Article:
Real estate agent appreciates mentors | Money
In Beckley’s real estate sector, Carol Pugh is known for her dedication to clients, as well as her knowledge and expertise.
Pugh is the agent at Sigmund-McLean & Associates on Prince Street. In 2010, she and broker Don Martin entered into a five-year buy-in plan and became co-owners of the agency.
Many in Beckley live in properties that Pugh listed, sold, co-developed, and in some cases re-listed and resold.
“I’ve got so many stories, houses I’ve sold two or three times, families I’ve met along the way,” Pugh said. “There was a lot of property.”
In the late 1970s, Pugh was the mother of two young children. She enrolled in a real estate course at Beckley College taught by local real estate agent Jim Lilly.
“It was just something I did,” she said. “I knew I liked real estate, and it was a course I took without thinking that I would actually get a real estate license.”
But in the summer of 1989 her children – she had three children now – were of school age.
“I just thought, you know, I’d like to get into the real estate business,” she said.
She enrolled in a real estate course taught by Mike Tyree.
She spent the day in class every Saturday and Sunday for the next six weeks. Next she was licensed.
“The first company I thought of that I wanted to work with was a male-dominated company,” she recalls. “Sigmund McLean Hunt and Payne.
“I’ve always respected her. They were family friends. Good, honest business people. “
Pugh said she never treated real estate as a part-time business. She went to the office every day.
The owners were great mentors, she recalls.
“They were in the office every day, in a coat and tie, and I came into the office every day, trying to get their knowledge of them.”
The trio developed three sub-divisions in Beckley: Woodcrest, The Landmark and Old Mill Village, she reported.
“I loved hearing about it,” she said.
The agency was still selling lots on Woodcrest when Pugh joined the agency, and Pugh saw an opportunity. She teamed up with a local contractor, Howie Lambert, who was building houses in upscale Woodcrest.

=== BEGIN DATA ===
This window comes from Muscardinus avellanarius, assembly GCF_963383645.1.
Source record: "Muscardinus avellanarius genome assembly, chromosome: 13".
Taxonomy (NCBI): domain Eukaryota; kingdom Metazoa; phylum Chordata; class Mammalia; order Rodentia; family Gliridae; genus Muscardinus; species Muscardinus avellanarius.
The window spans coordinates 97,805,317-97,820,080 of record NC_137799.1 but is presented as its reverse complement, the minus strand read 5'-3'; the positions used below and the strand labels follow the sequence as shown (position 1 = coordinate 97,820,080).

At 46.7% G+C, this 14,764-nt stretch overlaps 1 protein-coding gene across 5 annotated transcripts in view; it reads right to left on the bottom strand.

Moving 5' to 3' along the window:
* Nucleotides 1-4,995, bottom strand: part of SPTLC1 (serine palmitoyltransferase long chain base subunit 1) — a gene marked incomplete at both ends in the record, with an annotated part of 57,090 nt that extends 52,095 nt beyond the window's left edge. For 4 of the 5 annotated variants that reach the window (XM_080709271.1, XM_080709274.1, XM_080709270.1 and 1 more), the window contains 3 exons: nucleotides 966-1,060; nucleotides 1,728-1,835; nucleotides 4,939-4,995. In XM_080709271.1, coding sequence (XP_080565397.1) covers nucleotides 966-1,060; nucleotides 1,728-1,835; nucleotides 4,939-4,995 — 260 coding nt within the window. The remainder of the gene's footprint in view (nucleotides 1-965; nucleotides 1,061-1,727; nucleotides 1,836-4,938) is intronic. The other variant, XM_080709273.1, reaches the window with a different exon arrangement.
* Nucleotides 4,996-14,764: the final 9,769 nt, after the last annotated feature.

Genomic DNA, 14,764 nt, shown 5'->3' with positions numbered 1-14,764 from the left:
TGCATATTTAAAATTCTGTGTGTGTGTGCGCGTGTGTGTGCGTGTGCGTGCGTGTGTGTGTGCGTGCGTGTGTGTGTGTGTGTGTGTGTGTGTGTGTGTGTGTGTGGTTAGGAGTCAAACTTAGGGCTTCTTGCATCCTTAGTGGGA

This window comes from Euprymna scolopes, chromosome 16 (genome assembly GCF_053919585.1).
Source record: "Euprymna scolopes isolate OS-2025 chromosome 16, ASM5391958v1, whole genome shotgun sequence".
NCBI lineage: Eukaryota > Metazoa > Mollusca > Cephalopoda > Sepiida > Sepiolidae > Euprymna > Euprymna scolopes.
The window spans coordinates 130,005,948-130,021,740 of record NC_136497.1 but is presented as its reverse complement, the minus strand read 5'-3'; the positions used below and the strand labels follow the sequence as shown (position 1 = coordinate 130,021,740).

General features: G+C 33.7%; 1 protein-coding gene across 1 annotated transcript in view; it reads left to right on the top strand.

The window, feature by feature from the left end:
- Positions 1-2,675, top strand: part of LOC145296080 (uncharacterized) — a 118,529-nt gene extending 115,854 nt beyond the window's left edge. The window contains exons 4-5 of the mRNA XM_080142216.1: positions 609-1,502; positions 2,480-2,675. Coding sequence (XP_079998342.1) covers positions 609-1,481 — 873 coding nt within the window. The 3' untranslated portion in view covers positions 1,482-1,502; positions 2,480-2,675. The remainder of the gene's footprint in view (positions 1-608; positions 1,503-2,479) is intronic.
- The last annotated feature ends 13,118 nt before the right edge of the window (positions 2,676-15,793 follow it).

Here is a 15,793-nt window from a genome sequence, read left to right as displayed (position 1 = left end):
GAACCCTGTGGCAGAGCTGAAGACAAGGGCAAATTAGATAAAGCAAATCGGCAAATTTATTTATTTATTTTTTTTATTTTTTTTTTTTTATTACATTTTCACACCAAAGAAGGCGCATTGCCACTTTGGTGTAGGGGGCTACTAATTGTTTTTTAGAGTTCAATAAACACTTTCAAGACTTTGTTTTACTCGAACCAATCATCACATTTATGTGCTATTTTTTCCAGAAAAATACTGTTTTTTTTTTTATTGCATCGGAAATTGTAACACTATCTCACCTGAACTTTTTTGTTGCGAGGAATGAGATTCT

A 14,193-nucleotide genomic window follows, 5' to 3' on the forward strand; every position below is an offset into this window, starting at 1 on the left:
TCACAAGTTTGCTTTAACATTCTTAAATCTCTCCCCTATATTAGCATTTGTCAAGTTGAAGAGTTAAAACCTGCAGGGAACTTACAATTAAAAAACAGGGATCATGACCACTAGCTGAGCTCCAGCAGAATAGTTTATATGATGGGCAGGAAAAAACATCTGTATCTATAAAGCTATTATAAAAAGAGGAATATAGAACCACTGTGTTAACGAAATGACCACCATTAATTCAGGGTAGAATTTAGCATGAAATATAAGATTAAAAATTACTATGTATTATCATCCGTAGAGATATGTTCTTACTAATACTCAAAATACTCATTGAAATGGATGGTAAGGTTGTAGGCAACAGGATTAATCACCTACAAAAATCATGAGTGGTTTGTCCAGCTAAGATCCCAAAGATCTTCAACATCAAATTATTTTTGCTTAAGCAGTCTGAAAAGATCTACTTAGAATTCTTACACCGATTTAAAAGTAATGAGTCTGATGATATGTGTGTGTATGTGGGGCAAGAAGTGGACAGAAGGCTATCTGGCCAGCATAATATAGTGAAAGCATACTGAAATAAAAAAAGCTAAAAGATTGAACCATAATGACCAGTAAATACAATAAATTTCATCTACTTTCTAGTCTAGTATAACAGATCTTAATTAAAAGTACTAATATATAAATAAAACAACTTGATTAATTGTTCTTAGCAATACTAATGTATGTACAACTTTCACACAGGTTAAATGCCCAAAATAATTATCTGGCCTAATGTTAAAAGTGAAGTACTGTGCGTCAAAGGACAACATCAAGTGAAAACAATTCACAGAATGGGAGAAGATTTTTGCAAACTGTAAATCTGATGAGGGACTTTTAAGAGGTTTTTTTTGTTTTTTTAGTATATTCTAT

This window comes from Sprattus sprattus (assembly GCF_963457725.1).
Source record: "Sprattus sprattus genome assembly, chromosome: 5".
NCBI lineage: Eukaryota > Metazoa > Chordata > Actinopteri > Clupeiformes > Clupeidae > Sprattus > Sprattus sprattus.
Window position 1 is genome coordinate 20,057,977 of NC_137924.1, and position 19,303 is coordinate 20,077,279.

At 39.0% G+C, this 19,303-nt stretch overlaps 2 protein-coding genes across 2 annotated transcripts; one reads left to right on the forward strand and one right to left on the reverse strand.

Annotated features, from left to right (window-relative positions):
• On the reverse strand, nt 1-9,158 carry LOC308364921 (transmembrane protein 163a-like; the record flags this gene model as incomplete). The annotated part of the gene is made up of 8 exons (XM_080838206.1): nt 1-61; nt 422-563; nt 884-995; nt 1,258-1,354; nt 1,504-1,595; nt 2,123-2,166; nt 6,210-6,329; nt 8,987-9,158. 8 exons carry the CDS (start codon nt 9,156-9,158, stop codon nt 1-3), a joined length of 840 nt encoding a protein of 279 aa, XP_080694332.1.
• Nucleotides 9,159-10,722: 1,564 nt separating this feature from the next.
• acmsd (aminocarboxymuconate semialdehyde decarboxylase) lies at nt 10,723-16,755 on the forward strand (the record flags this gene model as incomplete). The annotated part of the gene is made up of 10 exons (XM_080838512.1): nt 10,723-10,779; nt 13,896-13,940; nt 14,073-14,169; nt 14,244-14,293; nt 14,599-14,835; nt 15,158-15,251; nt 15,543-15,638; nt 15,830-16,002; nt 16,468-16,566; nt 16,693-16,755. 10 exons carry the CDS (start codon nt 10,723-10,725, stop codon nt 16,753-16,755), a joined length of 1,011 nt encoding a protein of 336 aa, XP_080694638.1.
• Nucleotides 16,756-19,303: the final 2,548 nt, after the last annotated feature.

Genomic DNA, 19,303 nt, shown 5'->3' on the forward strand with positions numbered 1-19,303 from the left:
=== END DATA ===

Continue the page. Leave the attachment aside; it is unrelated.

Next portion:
“We worked together,” she says.
“I would sell him a lot. He was going to build a house and Howie would let me sell his house.
“So I learned building development.
“The development of Woodcrest has been a real learning experience, watching Bill (Sigmund) and Bob (McLean) develop and even pave the roads and bring the utilities to the properties.
“I had just learned so much in development and watched the builders build their houses,” she said.
“Sometimes brokers have the wrong idea about what real estate agents are doing and they step in and fail to realize the work that needs to be invested and the time,” she added.
“You have to spend time with experienced realtors to learn the business because what you learn in your real estate course doesn’t have much to do with the real world of real estate.”
Pugh said real estate was a full-time job for her from the start.
“I was very fortunate that my family were great supporters,” she said. “My children were still in school, but I was still able to pick them up from school.
“My husband was very supportive of me back then. He would help the children.
“There was a lot of night work and weekends. That’s how I got in.
“I’ve worked hard and the rewards have been wonderful.”
Pugh is a two-time winner of the Beckley Board of Realtors (BBR) “Realtor of the Year” (1999 and 2005) and was nominated for West Virginia for “Realtor of the Year”.
She has served as secretary to the West Virginia Real Estate Commission and twice as BBR president.
She is consistently a top producer of real estate sales in the Beckley market and is widely respected by sellers, buyers, and other real estate agents.
Her advice to others is to always be honest with customers. She said it was one of the most important things in business.
A supportive family is a help to success, Pugh added.
“There are many ups and downs,” she advised. “There is a lot of heartache.
“I’ve had some deals that I just cried about when they fell apart and sorry for buyers, sorry for sellers.
“If a deal fails, I live with them.”
Most of the deals were successful, however.
Pugh said she could drive through Beckley, view a property, and remember a deal.
“I do this all the time,” she said. “I wish I could go back and see everything I sold. It’s over quickly. It went really fast. “
One of her mentors did the same.
“Bob McLean used to go around town calling the homes from the original owners … by the owner’s name even though they had sold it two or three times,” she added.
Pugh’s favorite aspect of business isn’t necessarily making a big profit on an expensive property.
“I’ve sold a lot of commercial properties over the years and I love the challenge,” she said.
“But I have to say, my favorites are my first-time buyers.
“I feel best about all of the people I’ve helped get into homes.
“They are most grateful to have their home.”
Sigmund-McLean & Associates’ business gives Pugh a sense of achievement.
“I am very proud of my company,” she said. “I am a proud owner here.
“A lot of real estate has been bought and sold in this corner of Beckley.”